The Monster (Hebrew: Mifletzet) sculpted in 1971 by French artist Niki de Saint Phalle, is a well-known landmark in Jerusalem and one that is enjoyed by children, who love to slide down its three-pronged tongue.
When I walked past it, yesterday evening, it looked different – a bit sad and funny.
I posted the picture on Instagram with the caption: What have they done to the monster? And to the English language?
This post is about what happened to me this past weekend. It’s also about much more than that.
We were visited by a lovely Canadian couple. They stayed with us, ate and talked. We showed them some of the sites of Jerusalem: the Old City market, the Western Wall, Yad Vashem Holocaust Museum, Machane Yehuda market, the city centre and other neighbourhoods. The visit ended with an impressive light show projected onto the city walls. Then they left us to visit other parts of the country before returning home to Canada. The end?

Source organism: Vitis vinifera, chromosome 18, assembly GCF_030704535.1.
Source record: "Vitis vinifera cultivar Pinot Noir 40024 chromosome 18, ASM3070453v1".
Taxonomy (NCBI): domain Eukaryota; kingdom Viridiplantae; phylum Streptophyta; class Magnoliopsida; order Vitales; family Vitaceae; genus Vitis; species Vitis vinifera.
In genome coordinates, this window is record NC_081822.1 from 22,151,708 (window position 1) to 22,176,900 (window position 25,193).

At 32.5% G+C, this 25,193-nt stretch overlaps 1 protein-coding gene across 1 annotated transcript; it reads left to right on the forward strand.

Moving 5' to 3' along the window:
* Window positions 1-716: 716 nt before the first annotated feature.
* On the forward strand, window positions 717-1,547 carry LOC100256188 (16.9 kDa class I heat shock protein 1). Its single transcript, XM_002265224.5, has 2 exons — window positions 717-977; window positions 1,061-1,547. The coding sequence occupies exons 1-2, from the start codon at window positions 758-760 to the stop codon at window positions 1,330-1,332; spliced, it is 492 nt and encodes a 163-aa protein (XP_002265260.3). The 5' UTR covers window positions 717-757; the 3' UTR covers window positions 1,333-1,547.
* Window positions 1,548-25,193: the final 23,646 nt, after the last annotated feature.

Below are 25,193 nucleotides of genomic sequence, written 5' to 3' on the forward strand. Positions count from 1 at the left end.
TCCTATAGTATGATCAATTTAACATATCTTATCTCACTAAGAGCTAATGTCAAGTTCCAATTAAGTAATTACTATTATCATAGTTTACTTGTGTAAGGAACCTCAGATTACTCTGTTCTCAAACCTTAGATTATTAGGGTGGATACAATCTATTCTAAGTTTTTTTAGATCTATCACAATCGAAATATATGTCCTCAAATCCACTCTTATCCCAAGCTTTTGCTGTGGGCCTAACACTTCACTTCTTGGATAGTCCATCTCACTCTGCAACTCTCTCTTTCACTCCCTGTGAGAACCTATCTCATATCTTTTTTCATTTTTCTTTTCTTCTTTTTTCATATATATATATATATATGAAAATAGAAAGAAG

Not at all, because I left out the beginning of this story. Two eleven-year-old girls became friends at school out of convenience, and somehow that friendship grew to include visits outside school. One of those girls was considerably less popular than the other and so glad of the friendship that provided protection from the harsh treatment she’d endured from other girls.
That friendship ended without warning just a year after it began. The popular girl’s mother secretly took her daughter off to live in Canada. The other girl was left to flounder, suddenly vulnerable and exposed to bullying from all directions.
The girl who remained was me. The one who left was the woman who came to stay last weekend, over fifty-one years later. We met briefly four years ago, but this was the first chance we had to talk together.
‘Weird’ was a feeling we both agreed on. I could be talking to her as friends do, when I’d suddenly remember she was that twelve-year-old girl who deserted me. And while I knew that what happened back then was in no way her fault, I appreciated her apologies. Her leaving led to six difficult years that determined the person I was to become, and none of it was her fault.